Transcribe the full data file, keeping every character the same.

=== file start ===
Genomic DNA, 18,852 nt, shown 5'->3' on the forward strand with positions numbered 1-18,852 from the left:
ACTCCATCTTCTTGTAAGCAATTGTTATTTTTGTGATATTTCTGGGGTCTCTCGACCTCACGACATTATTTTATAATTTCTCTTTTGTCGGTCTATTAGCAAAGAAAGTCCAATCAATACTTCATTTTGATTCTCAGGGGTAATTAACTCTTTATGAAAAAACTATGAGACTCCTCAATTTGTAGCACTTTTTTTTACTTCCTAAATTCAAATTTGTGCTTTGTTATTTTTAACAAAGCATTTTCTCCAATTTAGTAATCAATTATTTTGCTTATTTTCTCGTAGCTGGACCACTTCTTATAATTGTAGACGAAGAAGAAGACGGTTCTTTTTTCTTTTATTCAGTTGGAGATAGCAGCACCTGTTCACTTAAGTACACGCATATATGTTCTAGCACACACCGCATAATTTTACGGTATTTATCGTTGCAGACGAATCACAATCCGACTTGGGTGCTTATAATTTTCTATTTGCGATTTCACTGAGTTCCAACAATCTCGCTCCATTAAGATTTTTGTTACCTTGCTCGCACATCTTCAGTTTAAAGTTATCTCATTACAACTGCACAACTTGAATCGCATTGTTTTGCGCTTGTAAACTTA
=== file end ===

Genomic DNA, 18,852 nt, shown 5'->3' on the forward strand with positions numbered 1-18,852 from the left:
ACTCCATCTTCTTGTAAGCAATTGTTATTTTTGTGATATTTCTGGGGTCTCTCGACCTCACGACATTATTTTATAATTTCTCTTTTGTCGGTCTATTAGCAAAGAAAGTCCAATCAATACTTCATTTTGATTCTCAGGGGTAATTAACTCTTTATGAAAAAACTATGAGACTCCTCAATTTGTAGCACTTTTTTTTACTTCCTAAATTCAAATTTGTGCTTTGTTATTTTTAACAAAGCATTTTCTCCAATTTAGTAATCAATTATTTTGCTTATTTTCTCGTAGCTGGACCACTTCTTATAATTGTAGACGAAGAAGAAGACGGTTCTTTTTTCTTTTATTCAGTTGGAGATAGCAGCACCTGTTCACTTAAGTACACGCATATATGTTCTAGCACACACCGCATAATTTTACGGTATTTATCGTTGCAGACGAATCACAATCCGACTTGGGTGCTTATAATTTTCTATTTGCGATTTCACTGAGTTCCAACAATCTCGCTCCATTAAGATTTTTGTTACCTTGCTCGCACATCTTCAGTTTAAAGTTATCTCATTACAACTGCACAACTTGAATCGCATTGTTTTGCGCTTGTAAACTTA